A Transgender Activist's Surprisingly Cordial Capture by Donetsk Rebels
A Russian LGBT ‘actionist’ tries and fails to stage the mother of all battlefield art performances
Oleg Vasilyev / Facebook
Two Russian activists tried to enter rebel-controlled Donetsk last month, and then they disappeared for two weeks. Oleg Vasilyev and Victoria Miroshnichenko finally resurfaced on Feb. 14, when soldiers from the self-proclaimed Donetsk’s People’s Republic (DNR) released them beyond rebel-held territory. In an interview with the news site Meduza, Vasilyev — a transgender woman who also identifies as “Maria Shtern” and “Gray Violet” — described her failed effort to stage a war-zone art performance in support of LGBT rights.
Vasilyev chose Ukraine’s war zone because it resonates with transgender people who face similar dangers
Vasilyev told Meduza that her original plan was to travel to Avdeevka, but organizing a performance in Ukraine turned out to be more difficult than arranging a trip to rebel-held Donetsk, she said.
Part of the reason to stage an art performance in eastern Ukraine, Vasilyev said, was the region’s “trans-border history,” where she planned to work with a group of ideologically diverse people from Russia, the DNR, and Ukraine. The “ruptures of war,” Vasilyev explained, mirror the shocks of gender dysphoria.
“In war, volunteers from both sides die, and at the same time 40 percent of transgender people end their lives in suicide. When you’re at war, you don’t know if the next Grad missile if coming for your home. Every time a transgender person steps outside, they don’t know if they’ll be beaten up or killed,” Vasilyev said.
Vasilyev planned to castrate herself “on the field of battle” and feed her testicles to stray dogs
A practiced “art actionist,” Vasilyev went to Donetsk hoping to perform an orchiectomy on herself (surgically removing her own tesicles) on an active battlefield. She then planned to feed her testicles to a pack of stray dogs. Vasilyev’s traveling companion, Victoria Miroshnichenko, was supposed to film the gruesome ordeal.
Vasilyev told Meduza that she’d made all the necessary preparations to carry out the surgery, arranging for doctors and first aid, in the event of complications. “The operation itself,” she explained, “is pretty simple. You can do it with local anesthesia, and it doesn’t risk a fatal loss of blood.”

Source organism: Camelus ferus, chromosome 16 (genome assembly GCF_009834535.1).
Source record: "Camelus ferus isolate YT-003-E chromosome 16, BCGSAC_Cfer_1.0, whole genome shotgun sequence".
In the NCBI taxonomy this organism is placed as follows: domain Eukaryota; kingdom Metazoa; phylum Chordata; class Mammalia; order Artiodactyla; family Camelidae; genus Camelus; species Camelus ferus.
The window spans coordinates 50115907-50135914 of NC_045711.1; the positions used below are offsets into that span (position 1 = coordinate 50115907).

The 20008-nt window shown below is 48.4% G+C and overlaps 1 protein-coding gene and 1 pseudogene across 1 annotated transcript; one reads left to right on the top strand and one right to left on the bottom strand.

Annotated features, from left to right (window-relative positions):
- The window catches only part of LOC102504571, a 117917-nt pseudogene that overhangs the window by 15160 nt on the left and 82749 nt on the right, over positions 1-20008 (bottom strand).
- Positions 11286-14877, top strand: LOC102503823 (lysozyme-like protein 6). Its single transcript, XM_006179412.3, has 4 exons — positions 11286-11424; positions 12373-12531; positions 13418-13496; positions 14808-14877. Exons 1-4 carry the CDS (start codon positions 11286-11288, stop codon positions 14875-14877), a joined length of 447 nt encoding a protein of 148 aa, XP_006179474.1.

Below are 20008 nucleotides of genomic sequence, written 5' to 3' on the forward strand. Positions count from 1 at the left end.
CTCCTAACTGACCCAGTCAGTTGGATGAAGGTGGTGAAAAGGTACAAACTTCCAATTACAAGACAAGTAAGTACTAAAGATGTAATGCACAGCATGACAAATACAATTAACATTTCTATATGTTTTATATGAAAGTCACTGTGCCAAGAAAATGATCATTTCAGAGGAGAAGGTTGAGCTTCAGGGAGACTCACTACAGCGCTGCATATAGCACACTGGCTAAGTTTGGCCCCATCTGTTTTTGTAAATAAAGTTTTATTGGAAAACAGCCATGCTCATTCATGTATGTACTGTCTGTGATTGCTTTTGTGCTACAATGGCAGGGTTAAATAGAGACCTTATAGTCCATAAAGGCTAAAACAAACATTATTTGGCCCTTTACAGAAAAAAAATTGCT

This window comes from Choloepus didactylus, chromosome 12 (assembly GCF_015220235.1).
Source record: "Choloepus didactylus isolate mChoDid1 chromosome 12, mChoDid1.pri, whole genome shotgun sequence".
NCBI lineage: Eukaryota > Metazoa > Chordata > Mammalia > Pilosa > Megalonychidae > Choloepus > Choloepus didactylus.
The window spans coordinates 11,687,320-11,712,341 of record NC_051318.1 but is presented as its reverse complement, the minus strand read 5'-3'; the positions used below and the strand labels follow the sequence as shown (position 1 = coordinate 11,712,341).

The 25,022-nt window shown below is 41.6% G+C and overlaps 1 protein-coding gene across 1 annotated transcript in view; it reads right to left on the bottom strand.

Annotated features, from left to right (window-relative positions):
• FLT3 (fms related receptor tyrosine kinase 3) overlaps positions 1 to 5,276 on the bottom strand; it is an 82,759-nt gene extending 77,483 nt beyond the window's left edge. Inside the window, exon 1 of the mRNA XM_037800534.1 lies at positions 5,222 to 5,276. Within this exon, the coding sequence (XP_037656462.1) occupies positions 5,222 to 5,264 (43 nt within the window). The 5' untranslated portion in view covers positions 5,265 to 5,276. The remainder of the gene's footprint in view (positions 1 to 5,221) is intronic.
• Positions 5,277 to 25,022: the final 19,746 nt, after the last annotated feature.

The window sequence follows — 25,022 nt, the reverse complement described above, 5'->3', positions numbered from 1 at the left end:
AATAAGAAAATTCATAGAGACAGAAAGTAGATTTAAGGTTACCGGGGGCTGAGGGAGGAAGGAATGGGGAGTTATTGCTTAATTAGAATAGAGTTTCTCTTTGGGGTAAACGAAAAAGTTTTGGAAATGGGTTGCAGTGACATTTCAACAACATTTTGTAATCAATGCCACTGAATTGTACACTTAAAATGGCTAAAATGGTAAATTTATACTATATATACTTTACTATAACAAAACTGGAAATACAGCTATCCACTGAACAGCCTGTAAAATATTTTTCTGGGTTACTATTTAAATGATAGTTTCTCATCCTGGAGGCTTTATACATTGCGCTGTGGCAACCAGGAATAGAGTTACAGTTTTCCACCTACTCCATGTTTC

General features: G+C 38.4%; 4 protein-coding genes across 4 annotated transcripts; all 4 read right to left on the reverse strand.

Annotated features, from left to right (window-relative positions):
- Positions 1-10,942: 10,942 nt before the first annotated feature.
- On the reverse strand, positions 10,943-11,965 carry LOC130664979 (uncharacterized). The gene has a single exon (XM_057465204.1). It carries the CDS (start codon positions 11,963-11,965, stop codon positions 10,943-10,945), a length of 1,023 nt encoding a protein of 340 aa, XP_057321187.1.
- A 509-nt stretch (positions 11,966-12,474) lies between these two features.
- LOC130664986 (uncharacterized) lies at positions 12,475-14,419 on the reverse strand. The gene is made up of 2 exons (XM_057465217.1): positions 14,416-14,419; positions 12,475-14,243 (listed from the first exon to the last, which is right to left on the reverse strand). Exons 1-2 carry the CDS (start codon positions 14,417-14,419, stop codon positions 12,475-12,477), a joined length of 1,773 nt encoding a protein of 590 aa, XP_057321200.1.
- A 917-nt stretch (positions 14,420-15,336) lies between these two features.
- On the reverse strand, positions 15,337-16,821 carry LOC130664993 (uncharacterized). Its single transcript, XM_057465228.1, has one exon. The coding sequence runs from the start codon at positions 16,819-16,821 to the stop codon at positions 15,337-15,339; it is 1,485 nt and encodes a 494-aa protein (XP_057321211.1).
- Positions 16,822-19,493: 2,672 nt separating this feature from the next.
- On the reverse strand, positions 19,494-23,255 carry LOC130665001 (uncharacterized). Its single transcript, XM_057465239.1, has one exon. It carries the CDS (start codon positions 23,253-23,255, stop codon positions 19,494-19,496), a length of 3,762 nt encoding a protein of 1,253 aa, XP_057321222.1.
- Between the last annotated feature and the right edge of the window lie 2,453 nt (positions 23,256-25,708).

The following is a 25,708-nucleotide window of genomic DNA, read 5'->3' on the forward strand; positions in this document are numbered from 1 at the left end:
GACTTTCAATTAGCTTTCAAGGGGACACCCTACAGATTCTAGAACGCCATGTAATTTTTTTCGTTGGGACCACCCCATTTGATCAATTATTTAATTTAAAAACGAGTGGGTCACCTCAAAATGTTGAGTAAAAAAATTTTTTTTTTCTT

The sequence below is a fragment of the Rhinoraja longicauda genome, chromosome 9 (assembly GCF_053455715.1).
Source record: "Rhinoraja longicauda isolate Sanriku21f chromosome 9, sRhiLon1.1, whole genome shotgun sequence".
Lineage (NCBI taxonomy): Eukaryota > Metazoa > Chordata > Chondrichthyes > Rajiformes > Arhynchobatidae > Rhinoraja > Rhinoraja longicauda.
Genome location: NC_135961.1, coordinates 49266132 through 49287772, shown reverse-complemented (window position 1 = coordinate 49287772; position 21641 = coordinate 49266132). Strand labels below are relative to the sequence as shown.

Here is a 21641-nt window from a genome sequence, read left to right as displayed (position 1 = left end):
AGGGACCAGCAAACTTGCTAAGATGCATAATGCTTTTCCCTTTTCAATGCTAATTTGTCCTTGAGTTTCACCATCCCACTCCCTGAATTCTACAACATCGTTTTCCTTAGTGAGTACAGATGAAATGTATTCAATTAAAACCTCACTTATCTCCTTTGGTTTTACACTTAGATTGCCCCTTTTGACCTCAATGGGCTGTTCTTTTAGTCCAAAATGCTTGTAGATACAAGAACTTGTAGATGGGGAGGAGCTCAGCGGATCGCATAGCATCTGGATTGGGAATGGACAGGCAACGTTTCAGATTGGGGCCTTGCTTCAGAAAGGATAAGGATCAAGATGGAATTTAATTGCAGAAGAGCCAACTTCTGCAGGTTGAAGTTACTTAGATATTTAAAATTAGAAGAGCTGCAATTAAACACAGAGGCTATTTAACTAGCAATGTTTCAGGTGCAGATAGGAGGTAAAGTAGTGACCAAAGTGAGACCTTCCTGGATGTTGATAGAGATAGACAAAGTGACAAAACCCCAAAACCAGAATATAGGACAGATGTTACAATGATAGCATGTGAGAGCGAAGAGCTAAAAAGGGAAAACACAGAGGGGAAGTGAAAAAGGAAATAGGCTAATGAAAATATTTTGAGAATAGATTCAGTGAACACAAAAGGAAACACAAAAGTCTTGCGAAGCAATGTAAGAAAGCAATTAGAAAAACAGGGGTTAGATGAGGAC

Victoria Miroshnichenko and Oleg Vasilyev
Oleg Vasilyev / Facebook
Vasilyev said the DNR military doctor treated her with more respect than she’s encountered in Europe
Donetsk rebels apparently held Vasilyev and Miroshnichenko so long because they were convinced they were disguised intelligence agents from Ukraine, Israel, the U.S., Russia, or some organization. While in custody, a doctor from the DNR interrogated Vasilyev about her gender identity, demonstrating a surprising understanding and respect, she said.
“The military psychiatrist from the DNR declared me a nonbinary transgender person. It turns out that his position is ten times more liberal than what you find in official psychiatry in any European country,” Vasilyev said, adding that she wasn’t even asked any insulting questions about “playing with dolls as a boy.”
According to Vasilyev, the fundamental reason for the long detention was the DNR’s suspicion that she and Miroshnichenko (who tried to enter Donetsk using informal contacts with a former Kremlin youth activist) were foreign agents.
Who is Oleg Vasilyev?
Vasilyev is a former member of the political art group “Voina,” known for its provocative performance art. The group’s most famous alumnus is Nadezhda Tolokonnikova, who’s known internationally today as the face of Pussy Riot.
In 2008, Vasilyev participated in the performance “In Memory of the Decembrists,” a protest against homophobic and racist remarks by then Moscow Mayor Yuri Luzhkov. Voina raided a downtown department store and pretended to hang two gay men and three Central Asian migrant workers. Vasilyev portrayed one of the gay men.
In 2014, Vasilyev received political asylum in Finland, after claiming that she faced persecution for her participation in demonstrations in favor of LGBT rights.
Read Meduza's full interview with Oleg Vasilyev here in Russian.